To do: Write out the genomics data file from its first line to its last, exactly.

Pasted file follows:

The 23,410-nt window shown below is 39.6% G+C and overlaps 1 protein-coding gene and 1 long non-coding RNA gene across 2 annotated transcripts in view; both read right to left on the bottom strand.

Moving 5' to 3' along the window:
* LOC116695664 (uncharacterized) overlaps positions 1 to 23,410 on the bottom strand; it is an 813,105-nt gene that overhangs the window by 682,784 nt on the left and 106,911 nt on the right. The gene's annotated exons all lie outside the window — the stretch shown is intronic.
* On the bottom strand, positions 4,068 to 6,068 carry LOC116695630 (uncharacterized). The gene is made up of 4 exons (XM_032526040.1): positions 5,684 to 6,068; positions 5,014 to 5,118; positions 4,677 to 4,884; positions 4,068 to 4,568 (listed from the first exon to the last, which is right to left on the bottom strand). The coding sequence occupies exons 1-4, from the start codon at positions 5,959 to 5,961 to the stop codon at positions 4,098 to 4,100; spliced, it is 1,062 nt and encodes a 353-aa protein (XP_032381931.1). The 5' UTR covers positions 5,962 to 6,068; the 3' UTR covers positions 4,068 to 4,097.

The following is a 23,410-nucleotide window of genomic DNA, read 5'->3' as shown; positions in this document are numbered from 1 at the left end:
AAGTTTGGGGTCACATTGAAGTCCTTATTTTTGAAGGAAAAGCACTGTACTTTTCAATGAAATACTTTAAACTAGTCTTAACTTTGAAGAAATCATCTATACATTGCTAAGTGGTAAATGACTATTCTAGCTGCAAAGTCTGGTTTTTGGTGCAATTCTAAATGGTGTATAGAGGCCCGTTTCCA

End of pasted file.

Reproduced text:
The 23,410-nt window shown below is 39.6% G+C and overlaps 1 protein-coding gene and 1 long non-coding RNA gene across 2 annotated transcripts in view; both read right to left on the bottom strand.

Moving 5' to 3' along the window:
* LOC116695664 (uncharacterized) overlaps positions 1 to 23,410 on the bottom strand; it is an 813,105-nt gene that overhangs the window by 682,784 nt on the left and 106,911 nt on the right. The gene's annotated exons all lie outside the window — the stretch shown is intronic.
* On the bottom strand, positions 4,068 to 6,068 carry LOC116695630 (uncharacterized). The gene is made up of 4 exons (XM_032526040.1): positions 5,684 to 6,068; positions 5,014 to 5,118; positions 4,677 to 4,884; positions 4,068 to 4,568 (listed from the first exon to the last, which is right to left on the bottom strand). The coding sequence occupies exons 1-4, from the start codon at positions 5,959 to 5,961 to the stop codon at positions 4,098 to 4,100; spliced, it is 1,062 nt and encodes a 353-aa protein (XP_032381931.1). The 5' UTR covers positions 5,962 to 6,068; the 3' UTR covers positions 4,068 to 4,097.

The following is a 23,410-nucleotide window of genomic DNA, read 5'->3' as shown; positions in this document are numbered from 1 at the left end:
AAGTTTGGGGTCACATTGAAGTCCTTATTTTTGAAGGAAAAGCACTGTACTTTTCAATGAAATACTTTAAACTAGTCTTAACTTTGAAGAAATCATCTATACATTGCTAAGTGGTAAATGACTATTCTAGCTGCAAAGTCTGGTTTTTGGTGCAATTCTAAATGGTGTATAGAGGCCCGTTTCCA